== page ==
Reliance announced energy asset sales worth around USD 16 billion; end of the investment cycle in telecom; bringing net-debt to zero in 18 months; value-unlocking options for real estate and financial assets; listing of telecom and retail in five years; and focus on dividends.
Reliance Industries selling a fifth of its oil and chemical assets to Saudi Aramco and nearly half of its fuel retail operations to BP, will make the company’s energy business nearly debt-free but will lower its consolidated earnings and operating cash flow, brokerages said on Tuesday. On the announcement made by Reliance Industries Chairman Mukesh Ambani on Monday, Morgan Stanley said that over the past three months, the firm has underperformed the Sensex by about 11 percentage points on weakness in refining margins and decline in key chemical spreads.
Reliance announced energy asset sales worth around USD 16 billion; end of the investment cycle in telecom; bringing net-debt to zero in 18 months; value-unlocking options for real estate and financial assets; listing of telecom and retail in five years; and focus on dividends. Reliance announced agreeing to a non-binding letter of intent from Saudi Aramco for a proposed investment in its refining, petrochemicals, and fuel marketing business.
Besides, it is selling a 49 per cent stake in fuel retail business to BP for Rs 7,000 crore (about USD 1 billion). It plans to sell a 20 per cent stake in the oil and chemicals business at an enterprise value of USD 75 billion while sourcing 5 lakh barrels per day of oil from Saudi Aramco.
The transaction, at an initial-stage for now, will be subject to due diligence, definitive agreements, regulatory and other statutory approvals. “Once completed, we estimate the stake sale will make RIL’s energy business nearly debt-free, but it will lower RIL’s FY21 consolidated earnings by 9 per cent and operating cash flow by 14 per cent,” Morgan Stanley said. Also, monetisation of energy assets (fuel retail to BP, oil and chemicals to Saudi Aramco), coupled with the announcement of an end to investment cycle in telecom, would help in deleveraging the balance sheet after nearly seven years.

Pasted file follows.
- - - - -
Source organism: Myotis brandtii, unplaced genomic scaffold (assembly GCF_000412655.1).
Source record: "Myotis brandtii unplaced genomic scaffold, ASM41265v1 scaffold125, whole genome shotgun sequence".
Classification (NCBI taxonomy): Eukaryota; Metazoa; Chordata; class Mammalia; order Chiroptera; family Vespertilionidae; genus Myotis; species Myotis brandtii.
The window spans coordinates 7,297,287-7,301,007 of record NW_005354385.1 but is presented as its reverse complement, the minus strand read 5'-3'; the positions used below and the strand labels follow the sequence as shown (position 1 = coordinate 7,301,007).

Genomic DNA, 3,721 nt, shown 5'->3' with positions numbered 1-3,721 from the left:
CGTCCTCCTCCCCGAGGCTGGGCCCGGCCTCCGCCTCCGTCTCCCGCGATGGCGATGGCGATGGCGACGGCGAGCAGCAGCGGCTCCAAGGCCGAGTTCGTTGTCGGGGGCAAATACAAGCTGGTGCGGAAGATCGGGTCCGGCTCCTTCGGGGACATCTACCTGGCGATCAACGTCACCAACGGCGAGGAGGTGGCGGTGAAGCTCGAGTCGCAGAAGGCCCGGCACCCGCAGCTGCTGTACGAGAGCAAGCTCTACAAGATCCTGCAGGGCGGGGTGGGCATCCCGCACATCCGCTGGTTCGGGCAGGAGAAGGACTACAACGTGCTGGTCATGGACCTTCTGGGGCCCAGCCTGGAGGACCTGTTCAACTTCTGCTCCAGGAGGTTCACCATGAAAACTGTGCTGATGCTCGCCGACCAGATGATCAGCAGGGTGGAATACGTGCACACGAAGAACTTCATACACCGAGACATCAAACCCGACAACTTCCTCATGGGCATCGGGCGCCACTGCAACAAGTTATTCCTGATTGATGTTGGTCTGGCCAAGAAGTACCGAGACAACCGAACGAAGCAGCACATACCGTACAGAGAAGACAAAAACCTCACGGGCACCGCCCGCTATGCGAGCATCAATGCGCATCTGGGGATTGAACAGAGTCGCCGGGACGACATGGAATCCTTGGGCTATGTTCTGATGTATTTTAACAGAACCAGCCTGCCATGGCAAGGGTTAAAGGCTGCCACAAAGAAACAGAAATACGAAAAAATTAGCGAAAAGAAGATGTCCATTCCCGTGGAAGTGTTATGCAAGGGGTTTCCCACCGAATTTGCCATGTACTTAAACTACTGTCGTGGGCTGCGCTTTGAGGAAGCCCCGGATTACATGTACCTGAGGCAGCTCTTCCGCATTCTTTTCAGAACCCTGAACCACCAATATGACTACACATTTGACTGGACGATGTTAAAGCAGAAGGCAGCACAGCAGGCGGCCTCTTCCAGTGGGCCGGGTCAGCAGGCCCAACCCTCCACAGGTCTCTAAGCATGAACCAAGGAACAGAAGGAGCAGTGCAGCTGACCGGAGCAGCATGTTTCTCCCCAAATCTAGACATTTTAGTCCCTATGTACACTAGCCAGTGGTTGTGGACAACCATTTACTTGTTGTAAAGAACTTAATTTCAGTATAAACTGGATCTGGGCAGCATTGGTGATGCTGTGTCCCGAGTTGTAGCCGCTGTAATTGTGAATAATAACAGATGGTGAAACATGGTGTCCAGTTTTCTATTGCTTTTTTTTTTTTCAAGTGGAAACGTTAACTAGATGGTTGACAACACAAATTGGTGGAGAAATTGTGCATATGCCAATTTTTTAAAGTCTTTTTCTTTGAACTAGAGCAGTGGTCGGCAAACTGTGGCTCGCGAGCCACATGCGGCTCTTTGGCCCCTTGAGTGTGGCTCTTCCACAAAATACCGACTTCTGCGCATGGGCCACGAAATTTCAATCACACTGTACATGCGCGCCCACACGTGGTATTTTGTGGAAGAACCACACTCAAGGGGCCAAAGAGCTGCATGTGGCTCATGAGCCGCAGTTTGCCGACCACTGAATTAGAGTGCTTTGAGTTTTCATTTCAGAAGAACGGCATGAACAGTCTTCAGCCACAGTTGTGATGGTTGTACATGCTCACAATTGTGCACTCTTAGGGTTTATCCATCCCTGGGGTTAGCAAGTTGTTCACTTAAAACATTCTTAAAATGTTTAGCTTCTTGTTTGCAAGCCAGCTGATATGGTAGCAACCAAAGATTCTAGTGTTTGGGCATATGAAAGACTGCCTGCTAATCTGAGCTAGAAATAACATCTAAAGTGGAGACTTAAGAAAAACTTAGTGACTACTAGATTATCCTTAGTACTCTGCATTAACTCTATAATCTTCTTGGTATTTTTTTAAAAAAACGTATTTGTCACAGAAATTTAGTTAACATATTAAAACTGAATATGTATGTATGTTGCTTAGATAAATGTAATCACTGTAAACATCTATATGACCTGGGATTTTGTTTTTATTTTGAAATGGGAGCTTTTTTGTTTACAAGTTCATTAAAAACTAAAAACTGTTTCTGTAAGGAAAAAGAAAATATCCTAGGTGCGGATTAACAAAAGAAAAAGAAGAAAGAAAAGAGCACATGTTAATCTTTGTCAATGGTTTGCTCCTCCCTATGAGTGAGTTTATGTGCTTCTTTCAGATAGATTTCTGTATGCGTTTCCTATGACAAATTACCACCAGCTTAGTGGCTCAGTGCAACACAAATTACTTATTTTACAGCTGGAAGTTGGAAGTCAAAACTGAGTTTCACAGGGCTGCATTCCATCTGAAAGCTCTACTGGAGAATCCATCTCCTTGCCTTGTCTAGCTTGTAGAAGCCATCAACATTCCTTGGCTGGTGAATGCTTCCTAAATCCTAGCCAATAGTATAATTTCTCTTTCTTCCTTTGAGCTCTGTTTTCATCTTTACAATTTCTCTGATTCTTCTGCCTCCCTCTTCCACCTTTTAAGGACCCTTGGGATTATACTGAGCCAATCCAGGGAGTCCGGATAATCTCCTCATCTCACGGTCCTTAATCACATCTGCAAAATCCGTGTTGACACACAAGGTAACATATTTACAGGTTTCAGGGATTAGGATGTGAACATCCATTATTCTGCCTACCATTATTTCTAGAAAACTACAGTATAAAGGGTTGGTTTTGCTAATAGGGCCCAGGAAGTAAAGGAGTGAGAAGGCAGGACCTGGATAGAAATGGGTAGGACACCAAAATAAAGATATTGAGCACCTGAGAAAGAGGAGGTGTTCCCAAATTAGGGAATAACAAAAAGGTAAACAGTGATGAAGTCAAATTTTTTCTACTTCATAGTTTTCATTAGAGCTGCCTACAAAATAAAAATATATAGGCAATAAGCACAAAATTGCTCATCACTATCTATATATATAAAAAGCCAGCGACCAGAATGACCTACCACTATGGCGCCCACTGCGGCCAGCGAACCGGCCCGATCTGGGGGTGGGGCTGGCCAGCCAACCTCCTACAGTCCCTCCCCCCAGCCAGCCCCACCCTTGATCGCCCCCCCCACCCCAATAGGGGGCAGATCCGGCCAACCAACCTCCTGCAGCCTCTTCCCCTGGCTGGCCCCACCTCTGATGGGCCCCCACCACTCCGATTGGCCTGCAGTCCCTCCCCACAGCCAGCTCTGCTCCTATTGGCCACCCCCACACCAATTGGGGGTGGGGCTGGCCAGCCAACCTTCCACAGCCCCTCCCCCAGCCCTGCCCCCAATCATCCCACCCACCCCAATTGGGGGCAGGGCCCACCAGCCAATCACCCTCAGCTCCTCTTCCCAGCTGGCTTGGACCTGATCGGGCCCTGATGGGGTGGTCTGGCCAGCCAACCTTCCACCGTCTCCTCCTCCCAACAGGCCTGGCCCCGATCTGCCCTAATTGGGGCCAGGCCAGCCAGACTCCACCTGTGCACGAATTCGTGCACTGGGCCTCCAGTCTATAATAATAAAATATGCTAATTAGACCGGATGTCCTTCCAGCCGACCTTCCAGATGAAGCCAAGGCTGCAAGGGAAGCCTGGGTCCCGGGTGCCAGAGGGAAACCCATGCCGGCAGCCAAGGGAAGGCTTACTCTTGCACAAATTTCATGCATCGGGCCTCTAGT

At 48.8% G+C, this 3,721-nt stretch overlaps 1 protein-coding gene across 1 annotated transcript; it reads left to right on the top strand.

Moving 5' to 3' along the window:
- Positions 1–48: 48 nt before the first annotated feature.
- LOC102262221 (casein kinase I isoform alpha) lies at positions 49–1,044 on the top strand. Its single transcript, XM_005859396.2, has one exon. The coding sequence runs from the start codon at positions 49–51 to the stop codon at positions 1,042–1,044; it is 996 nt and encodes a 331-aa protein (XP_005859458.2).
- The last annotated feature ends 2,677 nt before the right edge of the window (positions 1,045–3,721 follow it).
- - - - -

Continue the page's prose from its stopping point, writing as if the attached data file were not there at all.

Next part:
“RIL has highlighted plans to go to zero-debt by end-F21 (March 2021), but we saw announcements that could lower debt/liabilities by a third and await more details on its future plans,” it said. Kotak Institutional Equities Research said RIL may be required to create a carve-out or special purpose structure, instead of a subsidiary, for the oil-to-chemical (O2C) business under the standalone entity for its proposed transaction with Saudi Aramco to ensure fungibility of cash flows and prevent leakage of taxes.
“The amount of debt/liabilities to be transferred with O2C business and other contours, including long-term crude sourcing arrangement and growth capex, will be finalised in due course,” it said. RIL may receive 50 per cent payment at the time of closure of the proposed transaction and 25 per cent each in two tranches over the next two years. Stating that details of crude sourcing from Saudi Aramco are limited, Morgan Stanley said if RIL is able to source heavy barrels, it could reduce the recent challenges refiners have faced in sourcing heavy Middle Eastern crude barrels.
The deal is expected to get completed in FY20. It said refining margins weakened for most of the past quarter amid almost no growth in oil demand and high crude premiums on heavy crude. However, the market has started to rebalance and margins on key products like diesel and gasoline are significantly improving. Also, margins on PX and MEG (which account for nearly 30 per cent of chemical production), have declined over the past two quarters, it added.